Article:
Kenya and the world in 2009 – a friend’s predictions
With a New Year dawning, let me put my reputation on the line and offer a few predictions for the New Year As follows:
1. 2009 will be, on balance, a pretty good year for President-Elect Barack Obama. Obama will move very cautiously on any policy agenda he has, and although he will not prove an extraordinarily dynamic executive, his charisma and the undying adulation of the media, as well as a more favorable, if not adoring, view of him held by the elites in the US and Europe will ensure that people are convinced that “hope” and “change” have truly come again. Expect internal tension between Obama’s economic and environmental advisors, and expect him to side with the former. The biggest weakness of the Obama administration will prove to be the ego of the participants. Though Obama himself will be raised above the fray, influential cabinet secretaries and aids will publicly snipe at each other in the press despite the best efforts of Whitehouse chief of staff Rahm Emanuel.
2. 2. The Democratic congress, by contrast, will not have a good year. Nancy Pelosi, an ultra-liberal and, even worse, an ineffective speaker, will try and fail to push much of her agenda (card check, the fairness doctrine or some equivalent tougher gun laws and the like). She will face a fractious caucus, as Democrats from red districts struggle to avoid taking votes which will cost them in the 2010 election, and an administration unwilling to back her on issues near and dear to her base.
3. . The Republican Party’s year will be mixed. On Capitol Hill, the party won’t prove particularly effective, as tensions continue to simmer between conservatives, who will oppose a pork-laden stimulus package and more government bail-outs, and moderates who will attempt to work with the Obama administration and undercut Democrats. The house and senate Republicans will have moments of glory however; allying with moderate Democrats to block card check and, when gas prices inevitably rise over the summer, another “windfall oil profits tax”. By and large, however, the Republicans in the house and senate will sit back and watch Pelosi utterly fail to control her caucus. In the states, things will look a good bit brighter for the GOP, as governors like Mark Sanford, Bobby Jindal and, yes, Sarah Palin help craft alternatives to the federal Democratic Party’s policies. The extremely cautious RNC will come close to reelecting Mike Duncan party chairman in January; when word leaks out, the grass-roots reaction will be so astonishingly vitriolic that they will back away from even thinking about it. In the end, the next party chairman will be African-American, as the party will be unable to resist the chance to provide a conservative alternative to Obama, even if only in a shadow sense. However, since I respect the intelligence, grasp of policy and organizational abilities of both Ken Blackwell and Michael Steele, I suspect that, whichever man ultimately wins the top job will do a very good job. Bob Mcdonnell will win the governor’s race in Virginia, and senate candidate Dick Zimmer will run for governor of New Jersey, and may just win in a squeaker.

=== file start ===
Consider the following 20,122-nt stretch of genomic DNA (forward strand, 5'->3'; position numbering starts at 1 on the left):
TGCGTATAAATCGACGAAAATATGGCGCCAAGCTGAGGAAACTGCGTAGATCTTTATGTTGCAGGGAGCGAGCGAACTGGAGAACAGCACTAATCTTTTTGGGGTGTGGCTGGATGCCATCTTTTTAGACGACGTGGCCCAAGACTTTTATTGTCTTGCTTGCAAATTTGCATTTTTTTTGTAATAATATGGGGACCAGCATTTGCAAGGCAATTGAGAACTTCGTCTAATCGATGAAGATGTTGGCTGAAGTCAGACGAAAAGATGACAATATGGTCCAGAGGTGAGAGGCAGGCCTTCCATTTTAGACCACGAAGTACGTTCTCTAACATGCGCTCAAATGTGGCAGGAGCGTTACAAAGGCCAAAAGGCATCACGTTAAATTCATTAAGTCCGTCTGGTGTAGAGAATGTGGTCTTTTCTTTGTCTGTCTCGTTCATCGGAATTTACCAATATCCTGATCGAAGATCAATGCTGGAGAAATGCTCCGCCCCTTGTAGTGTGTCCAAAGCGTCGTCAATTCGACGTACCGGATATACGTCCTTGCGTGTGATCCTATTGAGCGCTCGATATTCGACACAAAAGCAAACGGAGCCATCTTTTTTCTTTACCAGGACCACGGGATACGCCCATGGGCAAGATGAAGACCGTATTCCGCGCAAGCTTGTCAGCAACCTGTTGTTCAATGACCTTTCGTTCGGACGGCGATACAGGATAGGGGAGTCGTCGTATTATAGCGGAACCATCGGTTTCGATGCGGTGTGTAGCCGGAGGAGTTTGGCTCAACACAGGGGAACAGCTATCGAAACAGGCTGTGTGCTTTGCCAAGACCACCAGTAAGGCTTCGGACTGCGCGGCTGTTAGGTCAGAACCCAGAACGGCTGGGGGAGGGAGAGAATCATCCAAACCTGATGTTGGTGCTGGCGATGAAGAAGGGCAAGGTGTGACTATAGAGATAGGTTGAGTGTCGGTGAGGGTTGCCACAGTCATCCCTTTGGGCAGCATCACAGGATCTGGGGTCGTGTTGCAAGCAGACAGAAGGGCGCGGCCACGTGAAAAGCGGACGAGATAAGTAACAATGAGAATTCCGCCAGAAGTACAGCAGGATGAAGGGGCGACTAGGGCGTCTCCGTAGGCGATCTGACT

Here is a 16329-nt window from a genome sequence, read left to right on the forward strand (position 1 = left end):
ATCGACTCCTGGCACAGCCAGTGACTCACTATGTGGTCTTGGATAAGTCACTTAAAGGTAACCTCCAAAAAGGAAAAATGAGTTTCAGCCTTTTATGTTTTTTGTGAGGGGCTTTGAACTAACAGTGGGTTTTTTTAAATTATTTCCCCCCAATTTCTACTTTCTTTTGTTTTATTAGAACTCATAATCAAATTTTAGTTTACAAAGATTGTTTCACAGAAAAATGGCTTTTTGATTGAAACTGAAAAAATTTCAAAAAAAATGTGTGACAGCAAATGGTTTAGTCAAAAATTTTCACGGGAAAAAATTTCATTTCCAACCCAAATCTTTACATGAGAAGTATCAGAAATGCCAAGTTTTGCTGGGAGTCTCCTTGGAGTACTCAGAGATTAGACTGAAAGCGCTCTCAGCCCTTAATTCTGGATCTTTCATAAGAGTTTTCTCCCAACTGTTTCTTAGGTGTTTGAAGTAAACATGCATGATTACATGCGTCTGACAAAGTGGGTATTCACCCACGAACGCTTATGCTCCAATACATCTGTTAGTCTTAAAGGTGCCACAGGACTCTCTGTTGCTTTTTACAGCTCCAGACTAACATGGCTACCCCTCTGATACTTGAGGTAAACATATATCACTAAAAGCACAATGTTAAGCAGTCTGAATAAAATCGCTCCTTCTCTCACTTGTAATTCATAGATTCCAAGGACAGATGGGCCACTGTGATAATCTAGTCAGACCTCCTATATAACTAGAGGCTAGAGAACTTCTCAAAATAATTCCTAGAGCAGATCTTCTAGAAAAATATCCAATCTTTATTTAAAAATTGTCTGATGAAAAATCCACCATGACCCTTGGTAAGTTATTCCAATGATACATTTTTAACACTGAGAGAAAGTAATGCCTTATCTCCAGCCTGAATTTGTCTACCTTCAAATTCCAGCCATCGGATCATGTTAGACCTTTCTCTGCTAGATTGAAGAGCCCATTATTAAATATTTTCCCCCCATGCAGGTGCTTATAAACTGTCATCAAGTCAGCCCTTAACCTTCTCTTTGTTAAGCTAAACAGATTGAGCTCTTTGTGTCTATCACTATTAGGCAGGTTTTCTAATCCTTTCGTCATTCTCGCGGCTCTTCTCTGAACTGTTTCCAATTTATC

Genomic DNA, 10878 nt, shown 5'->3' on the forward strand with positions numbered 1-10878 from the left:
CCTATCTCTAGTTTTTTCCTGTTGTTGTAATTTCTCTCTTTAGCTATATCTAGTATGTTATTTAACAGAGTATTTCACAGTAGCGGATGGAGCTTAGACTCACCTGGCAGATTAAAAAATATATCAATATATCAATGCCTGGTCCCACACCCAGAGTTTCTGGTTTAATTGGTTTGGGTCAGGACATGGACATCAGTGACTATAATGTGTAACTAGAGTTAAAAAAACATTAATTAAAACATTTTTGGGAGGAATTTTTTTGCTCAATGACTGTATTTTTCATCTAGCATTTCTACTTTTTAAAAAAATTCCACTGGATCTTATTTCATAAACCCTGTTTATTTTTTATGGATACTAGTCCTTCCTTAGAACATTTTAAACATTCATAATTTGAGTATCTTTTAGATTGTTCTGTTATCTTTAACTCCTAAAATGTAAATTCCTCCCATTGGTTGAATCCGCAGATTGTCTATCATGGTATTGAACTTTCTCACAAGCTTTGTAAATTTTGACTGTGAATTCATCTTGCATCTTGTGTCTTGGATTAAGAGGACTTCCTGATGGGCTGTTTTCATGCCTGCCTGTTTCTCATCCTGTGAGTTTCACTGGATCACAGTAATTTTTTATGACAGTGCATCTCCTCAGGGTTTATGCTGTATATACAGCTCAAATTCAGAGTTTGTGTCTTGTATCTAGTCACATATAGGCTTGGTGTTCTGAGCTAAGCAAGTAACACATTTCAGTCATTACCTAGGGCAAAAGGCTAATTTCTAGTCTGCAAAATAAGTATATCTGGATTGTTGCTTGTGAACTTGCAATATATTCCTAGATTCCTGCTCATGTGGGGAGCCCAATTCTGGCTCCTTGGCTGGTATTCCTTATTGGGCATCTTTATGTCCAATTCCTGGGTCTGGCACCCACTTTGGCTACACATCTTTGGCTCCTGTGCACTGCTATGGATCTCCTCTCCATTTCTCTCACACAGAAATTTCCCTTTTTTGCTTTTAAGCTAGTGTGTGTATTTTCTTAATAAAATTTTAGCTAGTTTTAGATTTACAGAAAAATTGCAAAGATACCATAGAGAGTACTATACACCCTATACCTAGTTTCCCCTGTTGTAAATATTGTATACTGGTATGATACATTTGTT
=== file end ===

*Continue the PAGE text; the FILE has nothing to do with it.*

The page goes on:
4. Immigration politics will make resurgence as the economic slow-down prompts increasing hostility to illegal immigration. Obama will be unable to act due to the conflicting pulls from his base and public opinion. House Republicans will be divided, but most will rally around a Mike Pencesque policy of first securing the border then creating a system whereby the market can determine the flow of immigration in a regularized fashion. True immigration hawks will begin mulling the prospects of a third party which is socially conservative, economically nationalist and tough on immigration.
Economy: the recession will continue, and the government will entangle itself with an increasing number of industries. Members of the commentariat will continue speaking of the “end of capitalism” and “decline of America” despite any real lack of evidence, and continuing to ignore China’s underperforming of the US stock-market. Chinese growth in 2009 will be the slowest in decades, and this will correspond with increasing unrest for them at home (see below). The economic stimulus will blunt the worst edge of the recession but won’t end things in the end. Home prices will continue to fall; auto makers will continue to struggle, Ford maybe a bit less so than the others. Americans will take small comfort in the fact that they’re doing better than almost anyone else in the world. However, by the end of the year, things will start to look marginally better. The last quarter of 2009 will see either slight growth or a smaller shrinking than any of the previous three. Gas prices will again sky-rocket over the summer, but not as high as this summer.
1. The Obama administration will make only token and/or cosmetic changes in US foreign policy, stroking the egos of European leadership, perhaps closing Guantanimo, but otherwise not doing much. Afghanistan will receive a huge inflow of men and material, and the Taliban will suffer setbacks, but will be able to regroup across the border in Pakistan. Obama will, like Bush before him, quietly pursue a more pro-India policy, and will, a little less quietly, grow increasingly frustrated and angry with Pakistan.